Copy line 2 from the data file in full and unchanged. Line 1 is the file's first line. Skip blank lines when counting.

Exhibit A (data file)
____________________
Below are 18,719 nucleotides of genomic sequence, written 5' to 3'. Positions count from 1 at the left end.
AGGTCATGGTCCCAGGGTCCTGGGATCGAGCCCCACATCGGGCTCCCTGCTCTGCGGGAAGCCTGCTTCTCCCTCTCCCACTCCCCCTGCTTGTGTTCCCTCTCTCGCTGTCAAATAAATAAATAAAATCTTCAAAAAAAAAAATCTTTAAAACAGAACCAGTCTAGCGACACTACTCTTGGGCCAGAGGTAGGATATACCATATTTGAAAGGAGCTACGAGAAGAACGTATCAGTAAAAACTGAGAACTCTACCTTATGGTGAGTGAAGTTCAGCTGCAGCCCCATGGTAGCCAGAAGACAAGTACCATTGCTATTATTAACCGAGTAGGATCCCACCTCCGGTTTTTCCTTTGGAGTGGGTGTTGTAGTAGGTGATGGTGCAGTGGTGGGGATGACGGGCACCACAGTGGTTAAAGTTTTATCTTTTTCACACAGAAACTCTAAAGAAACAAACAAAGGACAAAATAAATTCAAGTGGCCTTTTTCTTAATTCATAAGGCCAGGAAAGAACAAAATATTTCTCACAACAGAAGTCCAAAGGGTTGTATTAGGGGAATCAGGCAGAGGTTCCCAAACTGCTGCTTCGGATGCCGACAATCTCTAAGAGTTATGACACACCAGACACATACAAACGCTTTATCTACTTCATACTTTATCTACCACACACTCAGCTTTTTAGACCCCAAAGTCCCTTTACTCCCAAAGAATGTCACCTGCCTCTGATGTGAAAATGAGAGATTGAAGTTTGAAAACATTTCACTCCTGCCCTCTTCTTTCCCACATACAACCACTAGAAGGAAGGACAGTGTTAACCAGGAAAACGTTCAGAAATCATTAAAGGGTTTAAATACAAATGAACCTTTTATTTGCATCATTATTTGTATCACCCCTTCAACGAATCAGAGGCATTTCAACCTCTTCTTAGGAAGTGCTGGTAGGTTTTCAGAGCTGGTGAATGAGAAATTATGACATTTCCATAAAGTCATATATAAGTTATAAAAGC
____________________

AGGTCATGGTCCCAGGGTCCTGGGATCGAGCCCCACATCGGGCTCCCTGCTCTGCGGGAAGCCTGCTTCTCCCTCTCCCACTCCCCCTGCTTGTGTTCCCTCTCTCGCTGTCAAATAAATAAATAAAATCTTCAAAAAAAAAAATCTTTAAAACAGAACCAGTCTAGCGACACTACTCTTGGGCCAGAGGTAGGATATACCATATTTGAAAGGAGCTACGAGAAGAACGTATCAGTAAAAACTGAGAACTCTACCTTATGGTGAGTGAAGTTCAGCTGCAGCCCCATGGTAGCCAGAAGACAAGTACCATTGCTATTATTAACCGAGTAGGATCCCACCTCCGGTTTTTCCTTTGGAGTGGGTGTTGTAGTAGGTGATGGTGCAGTGGTGGGGATGACGGGCACCACAGTGGTTAAAGTTTTATCTTTTTCACACAGAAACTCTAAAGAAACAAACAAAGGACAAAATAAATTCAAGTGGCCTTTTTCTTAATTCATAAGGCCAGGAAAGAACAAAATATTTCTCACAACAGAAGTCCAAAGGGTTGTATTAGGGGAATCAGGCAGAGGTTCCCAAACTGCTGCTTCGGATGCCGACAATCTCTAAGAGTTATGACACACCAGACACATACAAACGCTTTATCTACTTCATACTTTATCTACCACACACTCAGCTTTTTAGACCCCAAAGTCCCTTTACTCCCAAAGAATGTCACCTGCCTCTGATGTGAAAATGAGAGATTGAAGTTTGAAAACATTTCACTCCTGCCCTCTTCTTTCCCACATACAACCACTAGAAGGAAGGACAGTGTTAACCAGGAAAACGTTCAGAAATCATTAAAGGGTTTAAATACAAATGAACCTTTTATTTGCATCATTATTTGTATCACCCCTTCAACGAATCAGAGGCATTTCAACCTCTTCTTAGGAAGTGCTGGTAGGTTTTCAGAGCTGGTGAATGAGAAATTATGACATTTCCATAAAGTCATATATAAGTTATAAAAGC